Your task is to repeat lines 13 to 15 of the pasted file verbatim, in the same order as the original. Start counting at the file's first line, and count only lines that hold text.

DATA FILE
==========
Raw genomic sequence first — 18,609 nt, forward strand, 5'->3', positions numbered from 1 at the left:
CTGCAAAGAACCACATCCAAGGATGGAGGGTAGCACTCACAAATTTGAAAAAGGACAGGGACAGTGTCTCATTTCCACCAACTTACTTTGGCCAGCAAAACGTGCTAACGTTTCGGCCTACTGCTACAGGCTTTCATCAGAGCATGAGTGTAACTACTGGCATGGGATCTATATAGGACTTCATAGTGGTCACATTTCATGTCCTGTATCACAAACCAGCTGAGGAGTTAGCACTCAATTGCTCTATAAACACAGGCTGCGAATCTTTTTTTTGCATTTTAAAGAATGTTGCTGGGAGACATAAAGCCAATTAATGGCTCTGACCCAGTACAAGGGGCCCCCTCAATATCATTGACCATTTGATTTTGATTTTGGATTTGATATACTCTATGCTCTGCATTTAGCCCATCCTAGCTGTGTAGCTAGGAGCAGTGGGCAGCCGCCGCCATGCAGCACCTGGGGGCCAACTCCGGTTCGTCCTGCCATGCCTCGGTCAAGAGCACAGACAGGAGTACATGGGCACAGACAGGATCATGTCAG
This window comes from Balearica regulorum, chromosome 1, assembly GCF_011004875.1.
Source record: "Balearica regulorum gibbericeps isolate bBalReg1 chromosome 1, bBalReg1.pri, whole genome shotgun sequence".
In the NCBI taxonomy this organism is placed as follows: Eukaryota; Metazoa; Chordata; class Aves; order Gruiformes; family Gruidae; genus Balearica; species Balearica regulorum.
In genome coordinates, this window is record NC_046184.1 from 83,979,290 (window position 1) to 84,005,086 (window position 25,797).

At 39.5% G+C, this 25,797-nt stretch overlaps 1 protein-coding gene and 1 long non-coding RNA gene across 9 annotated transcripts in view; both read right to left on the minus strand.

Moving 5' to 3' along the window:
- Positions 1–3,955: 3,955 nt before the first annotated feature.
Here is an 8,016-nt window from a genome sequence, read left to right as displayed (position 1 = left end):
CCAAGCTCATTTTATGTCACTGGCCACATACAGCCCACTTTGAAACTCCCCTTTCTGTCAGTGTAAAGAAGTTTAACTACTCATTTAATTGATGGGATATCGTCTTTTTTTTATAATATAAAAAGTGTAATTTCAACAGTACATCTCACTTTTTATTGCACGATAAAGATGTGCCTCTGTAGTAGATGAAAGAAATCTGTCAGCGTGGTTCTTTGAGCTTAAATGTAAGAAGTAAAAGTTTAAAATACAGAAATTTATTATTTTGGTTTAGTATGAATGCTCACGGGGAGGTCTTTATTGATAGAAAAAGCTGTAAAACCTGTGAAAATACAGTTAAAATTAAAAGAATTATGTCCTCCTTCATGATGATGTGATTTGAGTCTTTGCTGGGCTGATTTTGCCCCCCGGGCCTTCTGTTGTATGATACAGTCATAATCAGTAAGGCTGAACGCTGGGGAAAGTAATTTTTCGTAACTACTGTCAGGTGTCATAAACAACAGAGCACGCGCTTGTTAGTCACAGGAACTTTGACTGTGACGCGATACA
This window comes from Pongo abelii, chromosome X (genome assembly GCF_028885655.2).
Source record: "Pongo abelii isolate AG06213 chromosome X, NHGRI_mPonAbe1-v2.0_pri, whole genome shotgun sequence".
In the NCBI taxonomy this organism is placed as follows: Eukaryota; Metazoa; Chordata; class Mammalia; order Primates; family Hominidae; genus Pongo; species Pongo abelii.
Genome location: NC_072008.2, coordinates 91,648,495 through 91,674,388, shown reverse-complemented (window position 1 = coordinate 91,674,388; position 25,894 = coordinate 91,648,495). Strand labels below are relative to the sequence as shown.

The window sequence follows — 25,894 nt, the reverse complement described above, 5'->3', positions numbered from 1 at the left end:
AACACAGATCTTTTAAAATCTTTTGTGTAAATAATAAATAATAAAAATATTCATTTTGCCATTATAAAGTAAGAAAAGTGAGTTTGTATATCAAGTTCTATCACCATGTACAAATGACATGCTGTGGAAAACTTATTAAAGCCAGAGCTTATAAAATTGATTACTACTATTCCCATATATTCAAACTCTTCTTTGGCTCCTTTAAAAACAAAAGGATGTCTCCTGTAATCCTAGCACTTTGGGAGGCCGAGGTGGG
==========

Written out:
Source record: "Pongo abelii isolate AG06213 chromosome X, NHGRI_mPonAbe1-v2.0_pri, whole genome shotgun sequence".
In the NCBI taxonomy this organism is placed as follows: Eukaryota; Metazoa; Chordata; class Mammalia; order Primates; family Hominidae; genus Pongo; species Pongo abelii.
Genome location: NC_072008.2, coordinates 91,648,495 through 91,674,388, shown reverse-complemented (window position 1 = coordinate 91,674,388; position 25,894 = coordinate 91,648,495). Strand labels below are relative to the sequence as shown.